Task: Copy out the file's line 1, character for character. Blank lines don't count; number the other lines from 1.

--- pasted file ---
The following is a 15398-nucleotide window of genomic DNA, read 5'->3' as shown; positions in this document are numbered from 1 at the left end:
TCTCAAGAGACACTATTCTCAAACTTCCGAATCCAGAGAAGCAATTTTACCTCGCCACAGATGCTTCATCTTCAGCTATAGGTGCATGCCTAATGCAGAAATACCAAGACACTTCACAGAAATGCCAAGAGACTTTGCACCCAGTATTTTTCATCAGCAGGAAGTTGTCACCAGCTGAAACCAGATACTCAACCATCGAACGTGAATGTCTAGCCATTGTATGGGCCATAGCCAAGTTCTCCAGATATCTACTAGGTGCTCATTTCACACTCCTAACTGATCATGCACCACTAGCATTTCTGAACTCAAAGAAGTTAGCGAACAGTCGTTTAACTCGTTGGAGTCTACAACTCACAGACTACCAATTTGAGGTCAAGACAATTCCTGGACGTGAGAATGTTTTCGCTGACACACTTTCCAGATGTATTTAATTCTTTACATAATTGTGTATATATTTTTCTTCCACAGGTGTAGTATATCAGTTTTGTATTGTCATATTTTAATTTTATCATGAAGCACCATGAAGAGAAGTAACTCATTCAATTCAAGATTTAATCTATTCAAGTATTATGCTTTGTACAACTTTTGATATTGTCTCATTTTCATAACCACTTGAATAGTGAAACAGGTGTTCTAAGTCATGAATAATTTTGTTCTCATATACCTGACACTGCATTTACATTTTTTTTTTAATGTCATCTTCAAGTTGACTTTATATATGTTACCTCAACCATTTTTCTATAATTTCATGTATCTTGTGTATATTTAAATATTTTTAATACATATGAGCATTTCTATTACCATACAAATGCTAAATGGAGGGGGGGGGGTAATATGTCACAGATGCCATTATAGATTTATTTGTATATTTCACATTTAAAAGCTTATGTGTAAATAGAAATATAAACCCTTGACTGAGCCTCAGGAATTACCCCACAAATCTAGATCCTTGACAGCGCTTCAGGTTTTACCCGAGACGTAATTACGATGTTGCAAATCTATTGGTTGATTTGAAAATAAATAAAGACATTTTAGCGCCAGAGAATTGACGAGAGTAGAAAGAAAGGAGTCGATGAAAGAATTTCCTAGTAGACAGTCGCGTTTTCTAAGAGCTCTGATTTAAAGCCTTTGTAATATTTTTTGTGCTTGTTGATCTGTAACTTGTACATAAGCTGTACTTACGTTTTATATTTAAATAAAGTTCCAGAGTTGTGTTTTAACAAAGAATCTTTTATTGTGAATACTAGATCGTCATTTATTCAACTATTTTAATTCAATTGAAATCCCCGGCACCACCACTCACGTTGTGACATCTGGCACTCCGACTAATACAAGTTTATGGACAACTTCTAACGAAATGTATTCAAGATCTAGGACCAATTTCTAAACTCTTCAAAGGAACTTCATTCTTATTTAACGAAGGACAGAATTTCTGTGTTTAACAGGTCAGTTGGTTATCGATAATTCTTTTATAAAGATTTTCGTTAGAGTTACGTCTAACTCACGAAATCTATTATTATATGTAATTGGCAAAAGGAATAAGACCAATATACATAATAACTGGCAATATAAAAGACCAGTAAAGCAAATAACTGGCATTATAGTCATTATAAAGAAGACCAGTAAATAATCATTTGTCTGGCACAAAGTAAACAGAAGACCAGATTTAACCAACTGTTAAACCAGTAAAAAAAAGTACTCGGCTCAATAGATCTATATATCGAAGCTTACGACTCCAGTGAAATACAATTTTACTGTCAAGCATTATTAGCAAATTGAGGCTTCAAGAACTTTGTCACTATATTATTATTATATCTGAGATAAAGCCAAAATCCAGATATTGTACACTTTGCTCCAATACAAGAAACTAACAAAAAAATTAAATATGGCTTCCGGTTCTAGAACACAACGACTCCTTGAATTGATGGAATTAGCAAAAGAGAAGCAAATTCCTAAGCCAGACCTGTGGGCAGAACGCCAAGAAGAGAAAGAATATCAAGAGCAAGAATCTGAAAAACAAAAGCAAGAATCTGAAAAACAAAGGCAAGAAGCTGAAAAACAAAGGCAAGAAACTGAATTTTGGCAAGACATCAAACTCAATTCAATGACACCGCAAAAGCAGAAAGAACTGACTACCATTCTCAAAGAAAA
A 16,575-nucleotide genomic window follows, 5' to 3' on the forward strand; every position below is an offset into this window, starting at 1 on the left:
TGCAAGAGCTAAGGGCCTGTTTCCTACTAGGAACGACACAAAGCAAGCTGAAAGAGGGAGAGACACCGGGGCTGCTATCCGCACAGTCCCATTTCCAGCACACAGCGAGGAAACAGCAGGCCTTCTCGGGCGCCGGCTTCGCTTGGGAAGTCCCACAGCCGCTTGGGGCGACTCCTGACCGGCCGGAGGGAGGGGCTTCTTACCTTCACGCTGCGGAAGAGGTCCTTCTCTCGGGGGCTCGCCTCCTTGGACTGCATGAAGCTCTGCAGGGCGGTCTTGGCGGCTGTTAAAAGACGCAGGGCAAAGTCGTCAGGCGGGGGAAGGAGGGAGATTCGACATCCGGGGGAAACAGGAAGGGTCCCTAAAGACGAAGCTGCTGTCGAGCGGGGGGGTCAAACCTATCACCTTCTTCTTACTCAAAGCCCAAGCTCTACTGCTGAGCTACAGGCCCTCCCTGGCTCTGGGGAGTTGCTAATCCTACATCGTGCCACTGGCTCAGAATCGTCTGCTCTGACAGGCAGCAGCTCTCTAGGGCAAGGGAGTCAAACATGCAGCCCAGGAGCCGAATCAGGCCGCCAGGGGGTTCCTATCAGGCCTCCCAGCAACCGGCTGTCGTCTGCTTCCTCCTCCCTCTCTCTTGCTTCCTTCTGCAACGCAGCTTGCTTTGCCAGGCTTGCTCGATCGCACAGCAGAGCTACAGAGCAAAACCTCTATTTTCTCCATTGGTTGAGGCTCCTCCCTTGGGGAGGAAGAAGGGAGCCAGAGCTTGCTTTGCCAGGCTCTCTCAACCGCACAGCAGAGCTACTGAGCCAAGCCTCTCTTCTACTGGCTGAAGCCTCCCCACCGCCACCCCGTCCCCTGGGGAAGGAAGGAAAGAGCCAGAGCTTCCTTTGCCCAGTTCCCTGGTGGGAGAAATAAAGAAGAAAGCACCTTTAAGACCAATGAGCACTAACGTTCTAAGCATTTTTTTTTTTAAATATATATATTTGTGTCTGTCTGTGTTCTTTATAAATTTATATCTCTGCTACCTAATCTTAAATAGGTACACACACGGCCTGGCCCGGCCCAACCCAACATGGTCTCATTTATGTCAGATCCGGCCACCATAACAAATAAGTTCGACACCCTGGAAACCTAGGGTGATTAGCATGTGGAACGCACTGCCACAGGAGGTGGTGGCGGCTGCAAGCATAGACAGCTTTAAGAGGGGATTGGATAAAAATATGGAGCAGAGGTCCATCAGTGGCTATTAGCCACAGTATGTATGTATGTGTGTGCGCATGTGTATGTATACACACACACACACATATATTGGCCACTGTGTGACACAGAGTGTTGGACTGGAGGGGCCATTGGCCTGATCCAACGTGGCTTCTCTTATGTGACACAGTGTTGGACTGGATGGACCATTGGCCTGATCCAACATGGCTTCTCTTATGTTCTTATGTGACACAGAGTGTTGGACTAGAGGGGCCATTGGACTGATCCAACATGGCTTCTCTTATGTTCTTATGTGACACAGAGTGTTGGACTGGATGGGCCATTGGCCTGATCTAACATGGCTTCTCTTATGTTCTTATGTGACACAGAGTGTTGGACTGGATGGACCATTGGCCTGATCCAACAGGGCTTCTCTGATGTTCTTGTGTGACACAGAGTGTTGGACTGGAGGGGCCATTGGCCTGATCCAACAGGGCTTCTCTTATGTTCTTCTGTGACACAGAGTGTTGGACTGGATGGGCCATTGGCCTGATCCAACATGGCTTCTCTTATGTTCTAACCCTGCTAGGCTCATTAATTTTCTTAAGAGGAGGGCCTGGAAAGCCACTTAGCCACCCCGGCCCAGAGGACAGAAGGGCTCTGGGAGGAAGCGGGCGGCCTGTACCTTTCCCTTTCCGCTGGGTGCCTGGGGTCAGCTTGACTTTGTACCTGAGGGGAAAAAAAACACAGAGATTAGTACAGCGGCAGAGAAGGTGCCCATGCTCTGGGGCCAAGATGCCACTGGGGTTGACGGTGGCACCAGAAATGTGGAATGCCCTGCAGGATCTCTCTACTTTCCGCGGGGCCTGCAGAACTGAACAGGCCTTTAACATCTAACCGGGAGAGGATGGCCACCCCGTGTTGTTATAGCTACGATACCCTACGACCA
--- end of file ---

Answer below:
The following is a 15398-nucleotide window of genomic DNA, read 5'->3' as shown; positions in this document are numbered from 1 at the left end: